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Natural Asbestos, Cancer Linked

July 17, 2005|Eric Bailey | Times Staff Writer

SACRAMENTO — A new study has found that everyday exposure to naturally occurring asbestos boosts the chances of developing a deadly form of cancer but added that the risks are relatively low.

The statewide study by a team of UC Davis researchers is expected to affect the ongoing debate over how to tackle the problem in fast-growing communities in the Sierra foothills where asbestos fibers embedded in the ground are being unearthed by new housing tracts.

In California, researchers determined that the risk of contracting mesothelioma -- a rare and lethal form of cancer -- is about 1 in 100,000 people each year, though those chances increase for residents who live near pockets of natural asbestos.

Although the overall danger is low, researchers encouraged public officials to press ahead with efforts to reduce the likelihood of breathing the spear-shaped fibers, particularly in areas of the state where new housing developments are pushing into terrain dotted with the type of rock that acts as a seedbed of naturally occurring asbestos.

Marc Schenker, chairman of the UC Davis department of public health sciences and lead author of the study released last week, called the threat in such spots "a health hazard" that should be "considered seriously."

The battle over what to do has been most intense in El Dorado Hills, a fast-growing upscale community about 30 miles east of Sacramento.

Although some residents are alarmed that veins of asbestos uncovered by development could be risking lives, others contend that the threat has been overblown.

Throughout the region, officials have tried to gauge the threat of asbestos or have taken precautions to control its spread. Last year, to prevent asbestos-laden dust from being stirred up, almost all the exposed ground at a high school in El Dorado Hills was capped with concrete or ground cover -- at a cost of $2.5 million.

Officials with the federal Environmental Protection Agency conducted tests in El Dorado Hills in October to see how much asbestos-laden dust is kicked up by normal recreation.

EPA workers rode bikes, played baseball and kicked soccer balls -- to mention just a few activities -- while wearing air monitors, respirator masks and protective moon suits.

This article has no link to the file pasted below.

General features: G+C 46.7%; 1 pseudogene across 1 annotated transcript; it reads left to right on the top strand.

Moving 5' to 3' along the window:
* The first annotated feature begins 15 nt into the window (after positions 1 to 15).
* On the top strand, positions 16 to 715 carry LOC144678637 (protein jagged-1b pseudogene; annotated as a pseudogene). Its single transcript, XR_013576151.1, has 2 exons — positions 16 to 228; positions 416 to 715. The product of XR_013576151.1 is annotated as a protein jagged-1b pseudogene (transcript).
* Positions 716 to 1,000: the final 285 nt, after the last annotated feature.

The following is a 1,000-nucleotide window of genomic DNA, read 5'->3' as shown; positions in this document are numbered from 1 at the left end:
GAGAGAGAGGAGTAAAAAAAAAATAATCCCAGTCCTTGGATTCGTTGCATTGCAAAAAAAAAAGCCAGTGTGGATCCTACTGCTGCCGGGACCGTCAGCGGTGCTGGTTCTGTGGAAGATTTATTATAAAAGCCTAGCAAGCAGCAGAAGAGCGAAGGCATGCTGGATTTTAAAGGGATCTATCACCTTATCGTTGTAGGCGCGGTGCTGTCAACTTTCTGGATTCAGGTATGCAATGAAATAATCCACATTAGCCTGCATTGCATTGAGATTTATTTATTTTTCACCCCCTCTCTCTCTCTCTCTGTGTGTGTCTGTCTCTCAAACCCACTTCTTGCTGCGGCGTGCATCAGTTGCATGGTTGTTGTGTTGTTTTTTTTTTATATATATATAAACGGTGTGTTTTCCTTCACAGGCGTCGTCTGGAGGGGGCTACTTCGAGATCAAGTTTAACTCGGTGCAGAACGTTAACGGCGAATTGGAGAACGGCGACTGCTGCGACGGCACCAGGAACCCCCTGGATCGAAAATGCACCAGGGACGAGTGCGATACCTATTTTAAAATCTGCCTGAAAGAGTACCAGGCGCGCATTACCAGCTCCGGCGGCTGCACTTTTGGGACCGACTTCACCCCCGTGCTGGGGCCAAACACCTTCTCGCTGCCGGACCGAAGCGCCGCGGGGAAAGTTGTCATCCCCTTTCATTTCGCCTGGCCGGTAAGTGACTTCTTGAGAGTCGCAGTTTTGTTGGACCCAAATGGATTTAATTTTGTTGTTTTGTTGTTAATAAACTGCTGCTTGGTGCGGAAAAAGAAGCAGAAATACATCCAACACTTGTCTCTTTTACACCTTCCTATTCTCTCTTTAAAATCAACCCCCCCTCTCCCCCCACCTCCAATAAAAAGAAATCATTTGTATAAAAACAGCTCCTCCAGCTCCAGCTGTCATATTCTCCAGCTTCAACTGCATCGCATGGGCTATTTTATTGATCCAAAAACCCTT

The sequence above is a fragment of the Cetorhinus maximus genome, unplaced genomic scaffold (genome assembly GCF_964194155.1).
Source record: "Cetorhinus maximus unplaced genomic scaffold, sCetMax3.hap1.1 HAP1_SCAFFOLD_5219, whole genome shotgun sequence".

The tussle over asbestos has boiled over at the state Capitol, where legislation that could require tougher standards for builders to ensure that asbestos deposits are left untouched or sealed up has run into opposition from the building industry.

But when releasing the new study, Schenker mostly steered clear of politics and focused on science.

Funded by the National Cancer Institute, the research effort used public health records, geologic maps and satellite mapping to pinpoint victims of mesothelioma across California over a 10-year period concluding in 1997.

Researchers found that the risk increased closer to deposits of naturally occurring asbestos, which is most prevalent in the Sierra foothills, the Coast Range and the Klamath Mountains in the state's far north.

A person living within four miles of an asbestos deposit had about double the chance of contracting mesothelioma as someone about 40 miles away.

Mesothelioma has a long latency period of about three decades, but then it strikes with a vengeance. Patients typically die within a year of diagnosis.

Given the possibility of a jump in mesothelioma 30 years from now, Schenker said public efforts should focus on protecting people from the disease, a type of cancer that is preventable. "Our biggest efforts should be to reduce those future cancers," he said, adding that it is "less costly to prevent now than treat later."

Nationwide, mesothelioma is rare. A person is about eight times more likely to get pancreatic cancer. The annual death toll from mesothelioma is estimated to be about on par with fatalities linked to secondhand tobacco smoke.

Researchers found that mesothelioma death rates in Los Angeles, Orange, Riverside and San Bernardino counties fall below the state average. The highest rates are in Trinity and Sierra counties.

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Times staff writer Marla Cone contributed to this report.

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